Winterfair in Hartford, Connecticut
The 2022 holiday season was the first year that I made a serious effort to market my books directly to readers at live events. When State v. Claus was published in the fall of 2020, we were still in the throes of the pandemic, and so live events weren’t an option. The following year, when My Brother, Romeo came out, I wasn’t certain how to market it since it’s a novella and only available as an ebook, but I figured there was no point in a live event when people couldn’t buy a signed copy of the book.
I did two live events in 2021. One was a multi-author event held by my local bookstore at the town’s annual arts fair. All I had to do was show up, read, answer a few questions, and sign books after presentation. The bookstore did the rest, including the actual selling of the books and the marketing of the event.
The other event was at a local Christmas tree farm that wanted to create more of a draw for customers. I set up a small table in their greenhouse next to Mrs. Claus and hung out for a few hours, chatting with whoever paused for a candy cane.
Neither event resulted in many sales, but they proved a good way to get my feet wet. More importantly, they impressed on me the importance of handselling a book, i.e., talking to a potential customer about it. This impression was confirmed when I volunteered at the bookstore’s Independent Bookstore Day in April. When a young woman asked me for a recommendation, I inquired about what she liked. She wanted fiction, and she liked romance and fantasy. I really did try to come up with another title, but finally I said, “Maybe you’d be interested in my book.” I told her about it; with great excitement, she not only bought it, but recommended it to a friend who was there—who also bought a copy. Both women were delighted to have met the author and gotten signed books, and I was thrilled to have met such enthusiastic readers.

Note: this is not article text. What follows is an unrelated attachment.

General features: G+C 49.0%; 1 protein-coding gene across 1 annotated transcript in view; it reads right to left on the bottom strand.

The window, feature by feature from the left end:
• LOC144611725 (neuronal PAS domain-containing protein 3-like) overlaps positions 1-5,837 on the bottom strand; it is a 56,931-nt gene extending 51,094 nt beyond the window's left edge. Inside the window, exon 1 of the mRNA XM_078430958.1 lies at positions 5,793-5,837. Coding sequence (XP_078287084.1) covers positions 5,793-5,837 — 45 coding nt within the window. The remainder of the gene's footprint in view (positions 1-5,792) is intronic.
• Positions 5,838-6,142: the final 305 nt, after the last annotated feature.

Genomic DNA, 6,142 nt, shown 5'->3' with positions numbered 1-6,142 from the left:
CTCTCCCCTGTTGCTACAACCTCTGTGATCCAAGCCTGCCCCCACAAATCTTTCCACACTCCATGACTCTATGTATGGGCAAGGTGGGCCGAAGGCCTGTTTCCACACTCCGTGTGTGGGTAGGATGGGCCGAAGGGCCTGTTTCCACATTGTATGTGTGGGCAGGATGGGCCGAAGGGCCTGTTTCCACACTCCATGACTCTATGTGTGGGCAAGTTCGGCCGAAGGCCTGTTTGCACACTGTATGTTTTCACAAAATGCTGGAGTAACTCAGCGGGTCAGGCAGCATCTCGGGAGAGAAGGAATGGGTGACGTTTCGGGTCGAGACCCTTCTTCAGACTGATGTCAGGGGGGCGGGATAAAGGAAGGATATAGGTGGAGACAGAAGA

Since my new book won’t be out until fall of 2023, I decided to make 2022 the year I figured out a bit more about going out and selling books firsthand. In September, I signed up for the Connecticut Authors and Publishers Book Festival, which took place on October 1. Unlike most of the other events I would later participate in, this one was exclusively a book sale. The obvious advantage was that the people who came in were already primed to buy books. It was also an education in how to set up a book table: some of the displays were simple, while others were elaborate, with huge blowups of book covers on easels and multi-level shelving. I also met other authors, including one who subsequently invited me to participate in a panel about indie publishing at another event.
A month later, I participated in Local and Independent Author Day at a local library. The advantages were that I met more authors, saw more displays, and took part in the panel about indie publishing. The disadvantage was that it was a library: people go to libraries to borrow, not buy. I sold only one book that day, and from what I could tell, my experience was fairly typical.
In between these two events, I scoured the internet to try to find holiday markets in my area. I knew they existed, but searches like “holiday markets Connecticut” turned up nothing useful. In the end, I happened upon a couple of events that advertised on Facebook. In both cases, I was technically past the vendor sign-up date, but in both cases, I contacted the organizer directly to inquire about whether they might have room for me—and in both cases, the answer was ultimately “yes.”